The long-tailed weasel belongs to the Mustelid family, a group of mammals
known for their long bodies, short legs, and strong scent glands. The Latin
name is Mustela frenata refers to a bridle-like mask that is characteristic
Long-tailed weasels range across much of the United States, southwestern
Canada, and as far south as northern South
The long-tailed weasel is an aggressive carnivore, preying primarily
on mice, but also attacking animals much larger than
itself. Prey species include rabbits, chipmunks, shrews, rats, snakes, frogs, and birds, especially poultry. Weasels have even
been know to attack humans when being handled or when cornered. Not only is this species of weasel aggressive, but it
displays great agility and determination. In order to capture a squirrel, weasels have been known to climb 20 feet (6 m) up a
The weasel is prone to violent killing sprees. Weasels are notorious
for killing entire coops of chickens. The killing instinct
in the weasel is thought to be brought on by the smell of blood. Nothing that is injured and in its vicinity is safe from attack.
Siblings and even their own young can be killed and eaten. It is a common misconception that weasels will suck the blood
out of its victims. This fabled ability stems from the fact that weasels being seen with blood on their snout after they have
The long and slender body of the weasel allows it to move, almost flow,
over terrain. This body design makes it an effective
predator, able to follow its prey into the narrow tunnels of its den. Sometimes the weasel takes over the den of its prey and
will line the den with the fur of its victim. Long-tailed weasels can swim and climb quite effectively, but not with the
proficiency of its cousins the ermine and the fisher. Because of its slender body style, the weasel has a high metabolic rate.
In winter months it will use almost half of the food that it eats to maintain body heat. Weasels at rest will coil up with the
head to tail in the shape of a circle in order to conserve heat.
Female long-tailed weasels reach sexual maturity at 3 to 4 months of
age, while males usually don't reach maturity until their
second year. Weasels may drag their rumps during mating season. This is thought to be a way of leaving scent trails for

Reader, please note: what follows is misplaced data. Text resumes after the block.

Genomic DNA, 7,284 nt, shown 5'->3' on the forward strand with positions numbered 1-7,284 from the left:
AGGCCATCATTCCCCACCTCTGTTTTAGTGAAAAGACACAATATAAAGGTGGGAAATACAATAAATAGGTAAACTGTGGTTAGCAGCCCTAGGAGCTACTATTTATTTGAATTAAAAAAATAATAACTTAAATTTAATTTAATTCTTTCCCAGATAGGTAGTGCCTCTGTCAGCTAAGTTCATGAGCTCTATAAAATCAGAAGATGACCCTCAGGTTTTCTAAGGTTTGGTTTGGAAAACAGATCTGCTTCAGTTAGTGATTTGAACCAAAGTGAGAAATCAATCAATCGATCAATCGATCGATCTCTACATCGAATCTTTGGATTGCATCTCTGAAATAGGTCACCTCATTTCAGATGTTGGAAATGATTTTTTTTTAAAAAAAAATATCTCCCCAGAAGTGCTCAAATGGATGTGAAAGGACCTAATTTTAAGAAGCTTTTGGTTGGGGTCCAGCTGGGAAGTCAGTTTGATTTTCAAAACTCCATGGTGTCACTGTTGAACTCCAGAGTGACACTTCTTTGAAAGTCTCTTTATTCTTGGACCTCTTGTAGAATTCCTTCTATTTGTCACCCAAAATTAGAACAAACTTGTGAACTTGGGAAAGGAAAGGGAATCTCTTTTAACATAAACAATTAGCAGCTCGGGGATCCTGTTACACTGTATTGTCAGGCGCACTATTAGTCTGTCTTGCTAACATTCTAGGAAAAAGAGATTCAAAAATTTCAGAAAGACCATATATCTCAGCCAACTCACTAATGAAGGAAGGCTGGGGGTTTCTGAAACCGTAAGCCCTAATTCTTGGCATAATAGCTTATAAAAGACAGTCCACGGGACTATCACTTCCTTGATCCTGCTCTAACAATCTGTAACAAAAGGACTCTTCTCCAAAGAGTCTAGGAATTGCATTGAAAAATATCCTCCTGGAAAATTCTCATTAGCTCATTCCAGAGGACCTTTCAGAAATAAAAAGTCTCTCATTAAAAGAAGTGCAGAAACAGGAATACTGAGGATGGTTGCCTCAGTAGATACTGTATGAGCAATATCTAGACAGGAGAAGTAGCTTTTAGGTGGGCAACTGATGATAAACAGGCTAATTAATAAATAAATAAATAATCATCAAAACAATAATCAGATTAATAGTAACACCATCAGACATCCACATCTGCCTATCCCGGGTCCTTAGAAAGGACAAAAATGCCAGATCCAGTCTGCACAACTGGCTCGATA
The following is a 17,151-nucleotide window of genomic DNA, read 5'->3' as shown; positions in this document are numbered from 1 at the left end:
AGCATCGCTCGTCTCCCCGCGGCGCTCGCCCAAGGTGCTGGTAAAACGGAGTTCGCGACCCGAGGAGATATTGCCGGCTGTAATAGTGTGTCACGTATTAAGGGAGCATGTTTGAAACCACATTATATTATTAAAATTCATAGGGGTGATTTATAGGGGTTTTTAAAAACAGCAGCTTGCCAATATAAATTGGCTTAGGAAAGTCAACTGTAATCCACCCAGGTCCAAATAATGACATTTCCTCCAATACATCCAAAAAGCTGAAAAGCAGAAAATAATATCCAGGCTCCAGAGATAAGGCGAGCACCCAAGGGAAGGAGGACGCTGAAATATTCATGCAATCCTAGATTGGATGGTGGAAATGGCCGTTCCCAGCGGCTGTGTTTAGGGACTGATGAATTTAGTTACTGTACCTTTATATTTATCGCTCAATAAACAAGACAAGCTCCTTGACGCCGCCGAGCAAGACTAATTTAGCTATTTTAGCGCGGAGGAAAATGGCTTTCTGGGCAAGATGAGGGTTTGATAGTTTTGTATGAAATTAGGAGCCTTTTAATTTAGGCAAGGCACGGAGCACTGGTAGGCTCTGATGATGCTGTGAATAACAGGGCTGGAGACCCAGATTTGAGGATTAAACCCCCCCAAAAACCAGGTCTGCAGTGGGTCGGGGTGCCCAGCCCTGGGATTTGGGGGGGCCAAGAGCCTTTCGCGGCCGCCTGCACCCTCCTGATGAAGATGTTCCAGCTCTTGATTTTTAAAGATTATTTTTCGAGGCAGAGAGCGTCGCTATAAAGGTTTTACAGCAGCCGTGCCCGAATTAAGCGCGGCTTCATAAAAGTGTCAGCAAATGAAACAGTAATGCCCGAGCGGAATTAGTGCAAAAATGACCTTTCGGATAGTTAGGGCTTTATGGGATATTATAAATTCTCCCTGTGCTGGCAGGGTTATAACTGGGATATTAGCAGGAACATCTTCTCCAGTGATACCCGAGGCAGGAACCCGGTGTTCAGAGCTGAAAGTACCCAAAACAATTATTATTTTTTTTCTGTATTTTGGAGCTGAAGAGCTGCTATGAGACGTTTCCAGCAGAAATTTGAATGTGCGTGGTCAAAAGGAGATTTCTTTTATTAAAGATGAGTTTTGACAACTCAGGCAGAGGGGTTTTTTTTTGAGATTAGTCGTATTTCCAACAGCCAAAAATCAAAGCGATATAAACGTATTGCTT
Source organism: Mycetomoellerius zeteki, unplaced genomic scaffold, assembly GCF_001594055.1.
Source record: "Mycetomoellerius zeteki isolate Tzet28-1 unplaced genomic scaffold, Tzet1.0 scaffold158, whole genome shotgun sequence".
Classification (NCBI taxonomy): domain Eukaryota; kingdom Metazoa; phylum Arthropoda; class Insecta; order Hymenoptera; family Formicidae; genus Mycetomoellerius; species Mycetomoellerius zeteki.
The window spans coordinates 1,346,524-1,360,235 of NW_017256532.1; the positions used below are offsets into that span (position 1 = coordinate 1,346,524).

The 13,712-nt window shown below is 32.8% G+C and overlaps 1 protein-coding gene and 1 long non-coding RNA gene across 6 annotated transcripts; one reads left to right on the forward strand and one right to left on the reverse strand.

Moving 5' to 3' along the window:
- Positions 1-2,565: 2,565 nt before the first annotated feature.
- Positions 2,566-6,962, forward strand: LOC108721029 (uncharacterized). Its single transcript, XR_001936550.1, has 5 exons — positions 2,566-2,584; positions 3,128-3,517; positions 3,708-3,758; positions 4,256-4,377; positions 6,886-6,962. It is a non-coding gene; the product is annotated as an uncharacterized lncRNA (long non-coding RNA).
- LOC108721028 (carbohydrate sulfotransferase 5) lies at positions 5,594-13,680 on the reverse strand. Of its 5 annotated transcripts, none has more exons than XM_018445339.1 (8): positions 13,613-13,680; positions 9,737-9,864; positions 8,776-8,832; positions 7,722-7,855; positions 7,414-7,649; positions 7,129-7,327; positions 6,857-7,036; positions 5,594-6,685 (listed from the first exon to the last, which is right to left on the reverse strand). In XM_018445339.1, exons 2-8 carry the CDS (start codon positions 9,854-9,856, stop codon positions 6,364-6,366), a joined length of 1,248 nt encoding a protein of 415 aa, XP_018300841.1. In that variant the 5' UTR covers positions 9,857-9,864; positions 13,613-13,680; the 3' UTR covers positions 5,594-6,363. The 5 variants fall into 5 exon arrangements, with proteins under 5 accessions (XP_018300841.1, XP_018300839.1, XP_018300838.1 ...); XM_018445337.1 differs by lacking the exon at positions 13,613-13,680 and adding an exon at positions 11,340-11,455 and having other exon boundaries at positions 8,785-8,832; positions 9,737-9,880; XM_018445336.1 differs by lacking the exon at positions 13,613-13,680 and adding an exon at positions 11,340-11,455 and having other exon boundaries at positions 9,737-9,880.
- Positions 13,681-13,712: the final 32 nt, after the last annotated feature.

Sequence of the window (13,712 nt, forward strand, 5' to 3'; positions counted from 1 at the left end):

members of the opposite sex. Males also use this scent to declare their territory to other males. Long-tailed weasels usually
breed in July or August and show the ability to delay the implantation of the embryo into the uterus for about 7 months after
fertilization. This delay is thought to be a adaptation to giving birth when conditions are at their most favorable. Litters, from
1 to 10 pups, are born in underground nests that are lined with rabbit or rodent fur. The young are born without fur and are
essentially blind. The nest is part of an elaborate underground den that has several branches, some serving as latrines and
others as food storage areas. The pups do not remain with the mother long. At 7 to 8 weeks, the male pups are already larger
than their mother and the young leave the den not long after.
Weasels do not pose a serious threat to humans other than threatening
the poultry industry. Weasels are in fact a benefit in
that they destroy much of the rodent population that harms crops
Weasels are not considered an endangered species since they are found
throughout the North American continent. The main
threats to weasels are often predators such as the gray fox, red fox, coyotes, hawks, large snakes and owls. Man is the
weasel's greatest enemy as weasels are taken for their pelts, even though the fur itself is not of great value.
Canines - the eye teeth found next to the incisors.
Carnivore - those animals that primarily eat meat.
Endemic - known only from a particular locality.
Subspecies - is a population of a species that is physically or behaviorly different from other populations of the species but
still capable of interbreeding with them.
Terrestrial - living on land.
Forsyth, Adrian, 1985. Mammals of the American North. Camden House Publishing
Jones, J. Knox, et al, 1983. Mammals of the Northern Great Plains. University of Nebraska Press. Lincoln, NE.
Nowak, Ronald M., 1991. Walkers Mammals of the World. Johns Hopkins University Press, Baltimore, MD.
Grzimek, H.C. Bernard, 1975. Grzimek's Animal Life Encyclopedia, Vol 12 (Mammals III). Van Nostrand and Reinhold
Company New York.
Whitaker, John O., 1980. The Audubon Society Field Guide to North American Mammals. Alfred A. Knopf Inc.
Casey Dreis, biology student, Northern State University, Aberdeen, SD. 1997.
Kathy Colavitti, independent artist, Green Bay, WI.
Doug Bucklund, Resource Biologist, S.D. Department fo Game, Fish, and Parks, Pierre, SD.
Publication of the Long-tailed Weasel fact sheet was funded by
the South Dakota Department of Game, Fish and Parks,
Division of Wildlife, Pierre, SD.